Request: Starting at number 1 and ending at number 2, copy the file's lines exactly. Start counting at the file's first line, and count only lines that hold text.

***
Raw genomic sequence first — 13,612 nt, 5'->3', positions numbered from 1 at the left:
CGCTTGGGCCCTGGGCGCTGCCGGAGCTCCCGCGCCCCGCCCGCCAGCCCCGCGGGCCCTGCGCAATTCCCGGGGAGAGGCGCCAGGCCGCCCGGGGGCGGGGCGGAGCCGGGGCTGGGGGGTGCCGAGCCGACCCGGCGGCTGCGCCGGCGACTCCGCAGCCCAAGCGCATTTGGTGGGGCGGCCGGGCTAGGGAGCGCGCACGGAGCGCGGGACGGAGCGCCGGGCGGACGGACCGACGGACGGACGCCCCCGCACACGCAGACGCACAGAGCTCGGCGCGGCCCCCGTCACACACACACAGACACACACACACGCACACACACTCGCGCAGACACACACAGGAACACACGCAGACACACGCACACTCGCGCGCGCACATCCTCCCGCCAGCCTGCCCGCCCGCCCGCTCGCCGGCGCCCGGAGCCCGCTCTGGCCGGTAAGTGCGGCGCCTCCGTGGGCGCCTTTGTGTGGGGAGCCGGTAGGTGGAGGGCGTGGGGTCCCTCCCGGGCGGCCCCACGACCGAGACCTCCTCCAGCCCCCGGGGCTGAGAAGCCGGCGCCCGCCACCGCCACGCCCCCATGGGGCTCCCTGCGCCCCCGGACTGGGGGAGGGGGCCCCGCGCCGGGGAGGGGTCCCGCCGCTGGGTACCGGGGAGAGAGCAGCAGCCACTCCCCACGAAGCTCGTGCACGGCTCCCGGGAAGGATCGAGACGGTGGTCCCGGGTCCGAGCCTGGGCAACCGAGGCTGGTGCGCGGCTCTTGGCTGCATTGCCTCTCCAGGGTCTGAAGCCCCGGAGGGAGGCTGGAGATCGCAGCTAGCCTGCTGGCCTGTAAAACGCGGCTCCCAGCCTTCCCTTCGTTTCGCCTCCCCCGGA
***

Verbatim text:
Raw genomic sequence first — 13,612 nt, 5'->3', positions numbered from 1 at the left:
CGCTTGGGCCCTGGGCGCTGCCGGAGCTCCCGCGCCCCGCCCGCCAGCCCCGCGGGCCCTGCGCAATTCCCGGGGAGAGGCGCCAGGCCGCCCGGGGGCGGGGCGGAGCCGGGGCTGGGGGGTGCCGAGCCGACCCGGCGGCTGCGCCGGCGACTCCGCAGCCCAAGCGCATTTGGTGGGGCGGCCGGGCTAGGGAGCGCGCACGGAGCGCGGGACGGAGCGCCGGGCGGACGGACCGACGGACGGACGCCCCCGCACACGCAGACGCACAGAGCTCGGCGCGGCCCCCGTCACACACACACAGACACACACACACGCACACACACTCGCGCAGACACACACAGGAACACACGCAGACACACGCACACTCGCGCGCGCACATCCTCCCGCCAGCCTGCCCGCCCGCCCGCTCGCCGGCGCCCGGAGCCCGCTCTGGCCGGTAAGTGCGGCGCCTCCGTGGGCGCCTTTGTGTGGGGAGCCGGTAGGTGGAGGGCGTGGGGTCCCTCCCGGGCGGCCCCACGACCGAGACCTCCTCCAGCCCCCGGGGCTGAGAAGCCGGCGCCCGCCACCGCCACGCCCCCATGGGGCTCCCTGCGCCCCCGGACTGGGGGAGGGGGCCCCGCGCCGGGGAGGGGTCCCGCCGCTGGGTACCGGGGAGAGAGCAGCAGCCACTCCCCACGAAGCTCGTGCACGGCTCCCGGGAAGGATCGAGACGGTGGTCCCGGGTCCGAGCCTGGGCAACCGAGGCTGGTGCGCGGCTCTTGGCTGCATTGCCTCTCCAGGGTCTGAAGCCCCGGAGGGAGGCTGGAGATCGCAGCTAGCCTGCTGGCCTGTAAAACGCGGCTCCCAGCCTTCCCTTCGTTTCGCCTCCCCCGGA